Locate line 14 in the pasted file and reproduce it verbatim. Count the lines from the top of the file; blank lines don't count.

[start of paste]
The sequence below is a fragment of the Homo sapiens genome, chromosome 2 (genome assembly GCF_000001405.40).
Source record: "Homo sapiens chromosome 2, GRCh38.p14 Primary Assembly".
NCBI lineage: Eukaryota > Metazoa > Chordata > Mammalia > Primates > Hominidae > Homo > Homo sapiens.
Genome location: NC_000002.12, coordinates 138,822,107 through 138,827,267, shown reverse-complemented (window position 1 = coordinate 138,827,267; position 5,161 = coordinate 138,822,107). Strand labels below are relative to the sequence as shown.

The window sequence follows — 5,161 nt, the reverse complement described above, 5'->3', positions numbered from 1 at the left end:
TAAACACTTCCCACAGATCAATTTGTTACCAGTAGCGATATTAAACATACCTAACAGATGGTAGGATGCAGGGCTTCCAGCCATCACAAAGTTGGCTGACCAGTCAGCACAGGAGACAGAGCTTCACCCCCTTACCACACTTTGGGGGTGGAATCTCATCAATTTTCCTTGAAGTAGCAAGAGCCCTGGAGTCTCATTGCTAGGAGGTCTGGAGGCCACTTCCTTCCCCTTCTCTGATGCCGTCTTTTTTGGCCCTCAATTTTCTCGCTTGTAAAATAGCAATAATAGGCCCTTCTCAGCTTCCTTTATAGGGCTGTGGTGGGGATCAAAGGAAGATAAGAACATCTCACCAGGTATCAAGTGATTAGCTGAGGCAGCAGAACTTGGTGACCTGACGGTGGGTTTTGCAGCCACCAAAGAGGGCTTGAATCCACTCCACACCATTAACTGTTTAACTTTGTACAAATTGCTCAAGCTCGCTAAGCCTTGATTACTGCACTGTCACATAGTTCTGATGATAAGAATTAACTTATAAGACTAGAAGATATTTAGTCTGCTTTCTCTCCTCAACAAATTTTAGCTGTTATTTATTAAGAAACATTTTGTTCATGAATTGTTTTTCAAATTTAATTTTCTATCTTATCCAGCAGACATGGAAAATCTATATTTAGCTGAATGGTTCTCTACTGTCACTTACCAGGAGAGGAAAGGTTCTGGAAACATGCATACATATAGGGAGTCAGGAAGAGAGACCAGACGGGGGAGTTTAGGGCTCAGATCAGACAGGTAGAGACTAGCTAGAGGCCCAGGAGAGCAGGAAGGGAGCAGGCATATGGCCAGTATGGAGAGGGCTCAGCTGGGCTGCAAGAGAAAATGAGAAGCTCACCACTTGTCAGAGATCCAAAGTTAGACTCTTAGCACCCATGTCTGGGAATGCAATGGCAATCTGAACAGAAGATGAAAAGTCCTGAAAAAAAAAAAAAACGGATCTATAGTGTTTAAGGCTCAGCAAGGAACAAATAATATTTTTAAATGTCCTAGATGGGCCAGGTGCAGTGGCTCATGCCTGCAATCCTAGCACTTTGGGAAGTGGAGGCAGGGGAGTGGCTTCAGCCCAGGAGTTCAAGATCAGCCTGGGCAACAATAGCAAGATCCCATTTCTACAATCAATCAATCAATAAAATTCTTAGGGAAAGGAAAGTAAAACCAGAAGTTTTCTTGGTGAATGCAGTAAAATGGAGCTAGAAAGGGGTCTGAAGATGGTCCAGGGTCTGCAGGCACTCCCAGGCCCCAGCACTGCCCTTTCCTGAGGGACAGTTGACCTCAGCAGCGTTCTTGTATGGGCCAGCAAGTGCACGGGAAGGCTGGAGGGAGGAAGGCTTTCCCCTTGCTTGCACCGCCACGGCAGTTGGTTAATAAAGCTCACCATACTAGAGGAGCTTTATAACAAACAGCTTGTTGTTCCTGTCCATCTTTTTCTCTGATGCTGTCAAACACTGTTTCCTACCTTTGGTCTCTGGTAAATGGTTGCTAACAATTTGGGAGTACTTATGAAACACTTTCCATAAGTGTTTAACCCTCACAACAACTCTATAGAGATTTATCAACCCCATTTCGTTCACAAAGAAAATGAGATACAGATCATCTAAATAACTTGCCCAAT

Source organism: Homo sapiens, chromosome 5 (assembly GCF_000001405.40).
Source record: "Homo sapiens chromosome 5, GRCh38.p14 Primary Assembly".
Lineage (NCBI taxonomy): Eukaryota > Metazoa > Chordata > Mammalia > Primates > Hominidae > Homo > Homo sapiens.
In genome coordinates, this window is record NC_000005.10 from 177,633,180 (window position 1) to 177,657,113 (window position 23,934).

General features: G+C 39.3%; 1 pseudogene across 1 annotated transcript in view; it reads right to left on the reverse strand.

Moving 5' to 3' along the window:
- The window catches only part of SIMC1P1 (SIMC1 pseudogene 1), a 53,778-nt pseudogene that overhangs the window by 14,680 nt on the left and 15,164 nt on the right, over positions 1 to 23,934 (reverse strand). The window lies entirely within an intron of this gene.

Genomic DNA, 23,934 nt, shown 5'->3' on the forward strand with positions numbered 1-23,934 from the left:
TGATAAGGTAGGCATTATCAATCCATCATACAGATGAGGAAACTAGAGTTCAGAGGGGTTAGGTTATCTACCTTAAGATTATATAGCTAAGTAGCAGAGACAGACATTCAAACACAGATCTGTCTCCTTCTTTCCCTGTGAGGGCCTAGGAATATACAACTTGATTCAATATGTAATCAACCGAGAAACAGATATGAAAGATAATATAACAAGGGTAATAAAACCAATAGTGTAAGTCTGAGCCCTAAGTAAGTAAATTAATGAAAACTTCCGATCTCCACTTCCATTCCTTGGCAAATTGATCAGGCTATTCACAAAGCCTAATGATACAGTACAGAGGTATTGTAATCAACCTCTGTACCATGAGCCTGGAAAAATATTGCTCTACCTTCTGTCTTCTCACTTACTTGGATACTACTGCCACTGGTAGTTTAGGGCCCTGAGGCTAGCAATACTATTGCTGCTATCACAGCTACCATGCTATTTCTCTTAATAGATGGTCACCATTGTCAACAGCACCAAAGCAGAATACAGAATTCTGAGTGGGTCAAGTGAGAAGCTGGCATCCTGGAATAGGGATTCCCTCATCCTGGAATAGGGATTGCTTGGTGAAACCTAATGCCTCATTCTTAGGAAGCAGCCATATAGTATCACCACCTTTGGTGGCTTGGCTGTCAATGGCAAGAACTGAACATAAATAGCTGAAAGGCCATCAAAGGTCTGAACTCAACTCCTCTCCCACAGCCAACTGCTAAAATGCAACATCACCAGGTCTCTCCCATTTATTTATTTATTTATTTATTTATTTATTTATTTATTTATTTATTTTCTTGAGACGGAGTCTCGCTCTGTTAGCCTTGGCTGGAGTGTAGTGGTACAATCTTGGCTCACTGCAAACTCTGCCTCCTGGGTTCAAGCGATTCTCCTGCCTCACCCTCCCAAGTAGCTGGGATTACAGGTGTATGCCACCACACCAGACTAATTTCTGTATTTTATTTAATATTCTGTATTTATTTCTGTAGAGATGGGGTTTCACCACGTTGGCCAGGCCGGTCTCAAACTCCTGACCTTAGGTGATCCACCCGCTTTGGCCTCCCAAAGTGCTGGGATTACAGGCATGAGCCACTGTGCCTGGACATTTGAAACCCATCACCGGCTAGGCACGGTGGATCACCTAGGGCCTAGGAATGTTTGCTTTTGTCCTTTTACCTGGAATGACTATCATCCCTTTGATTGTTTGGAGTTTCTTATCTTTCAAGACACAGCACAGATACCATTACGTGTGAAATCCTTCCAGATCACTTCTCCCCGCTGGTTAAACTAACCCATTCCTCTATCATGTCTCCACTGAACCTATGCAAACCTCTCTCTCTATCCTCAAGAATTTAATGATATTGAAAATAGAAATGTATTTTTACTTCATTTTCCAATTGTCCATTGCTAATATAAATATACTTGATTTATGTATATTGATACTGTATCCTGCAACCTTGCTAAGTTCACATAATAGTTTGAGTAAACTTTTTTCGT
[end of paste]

Genomic DNA, 23,934 nt, shown 5'->3' on the forward strand with positions numbered 1-23,934 from the left: